With temperatures warming up as the arrival of spring sweeps the state, the Texas House has now approved a series of bills designed to prevent the woes brought about by last month’s winter storm. 

The six bills were part of a seven-bill package prioritized by Speaker of the House Dade Phelan, who announced the initiative earlier this month in response to the wide-sweeping electrical blackouts affecting millions of Texans across the state as temperatures plunged to below freezing.

One such bill, House Bill 10 by State Rep. Chris Paddie (R–Marshall), would restructure the board of the Electrical Reliability Council of Texas, which oversees Texas’ electrical grid, to institute staggered terms and members appointed directly by the governor, lieutenant governor, and the speaker of the house. All board members would also be required to be residents of Texas. The bill passed unanimously.

House Bill 11, also by Paddie, requires electric transmission and generation facilities to be weatherized against extreme weather conditions and also passed unanimously.

Another bill that received unanimous approval from the House was House Bill 12 by State Rep. Richard Raymond (D–Laredo), which creates a statewide disaster alert system to warn Texans of impending disasters and extreme weather, as well as House Bill 13 by Paddie, which establishes the Texas Energy Disaster Reliability Council.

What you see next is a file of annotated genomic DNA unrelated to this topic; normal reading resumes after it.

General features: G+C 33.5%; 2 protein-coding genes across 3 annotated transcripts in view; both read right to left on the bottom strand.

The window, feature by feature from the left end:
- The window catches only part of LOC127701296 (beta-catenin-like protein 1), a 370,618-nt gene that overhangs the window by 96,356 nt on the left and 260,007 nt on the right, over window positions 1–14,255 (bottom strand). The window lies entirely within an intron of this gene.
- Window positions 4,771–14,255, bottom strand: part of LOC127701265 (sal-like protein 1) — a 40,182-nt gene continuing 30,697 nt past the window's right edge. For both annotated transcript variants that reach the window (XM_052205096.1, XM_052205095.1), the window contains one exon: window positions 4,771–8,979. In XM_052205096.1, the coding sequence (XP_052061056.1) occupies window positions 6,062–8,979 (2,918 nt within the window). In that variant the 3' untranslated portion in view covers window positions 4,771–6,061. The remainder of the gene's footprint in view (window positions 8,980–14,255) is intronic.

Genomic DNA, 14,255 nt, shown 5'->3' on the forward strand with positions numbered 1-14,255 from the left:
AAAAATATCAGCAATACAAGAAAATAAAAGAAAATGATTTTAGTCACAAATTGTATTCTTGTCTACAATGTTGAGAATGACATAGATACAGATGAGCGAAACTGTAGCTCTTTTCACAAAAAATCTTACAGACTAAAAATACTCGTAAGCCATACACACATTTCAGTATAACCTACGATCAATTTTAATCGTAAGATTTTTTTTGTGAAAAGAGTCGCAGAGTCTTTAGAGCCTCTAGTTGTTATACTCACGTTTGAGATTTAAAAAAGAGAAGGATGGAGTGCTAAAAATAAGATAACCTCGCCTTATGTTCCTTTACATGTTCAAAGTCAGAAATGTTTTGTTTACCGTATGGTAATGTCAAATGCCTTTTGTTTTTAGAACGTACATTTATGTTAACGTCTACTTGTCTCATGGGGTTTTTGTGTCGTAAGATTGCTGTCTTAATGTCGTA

The council will consist of members of ERCOT, the Public Utility Commission of Texas, the Railroad Commission, and the Texas Department of Emergency Management to coordinate during a disaster.

Of the six proposals approved in the House on Tuesday, two proposals did not receive unanimous support.

The first was House Bill 16 by State Rep. Ana Hernandez (D–Houston), which would ban “wholesale indexed” electric plans from being sold to consumers. This came as a response to Griddy sending customers exorbitant electric bills, which were tied to the wholesale price of electricity.

The bill passed 111-35, with opponents arguing the restriction amounted to government interference in the market.

Another bill, House Bill 17 by State Rep. Joe Deshotel (D–Port Arthur), would prevent local governments from banning natural gas in new buildings and construction. Thirty-four Democrats voted against the measure.

The final piece of Phelan’s winter storm priorities, House Bill 14 by State Rep. Craig Goldman (R–Fort Worth), would address the winterization of natural gas plants. So far, that bill has not passed out of the Energy Resources Committee.

Meanwhile, the Senate has also gotten to work passing legislation related to last month’s power outages. On Monday, the chamber unanimously passed omnibus Senate Bill 3 by State Sen. Charles Schwertner (R–Georgetown), which addresses winterization and emergency alerts. Senate Bill 2 by State Sen. Kelly Hancock (R–North Richland Hills), which deals with reforming the makeup of the ERCOT board, is still pending in committee.

The House will have to give final approval to the bills on Wednesday before sending the legislation over to the Senate.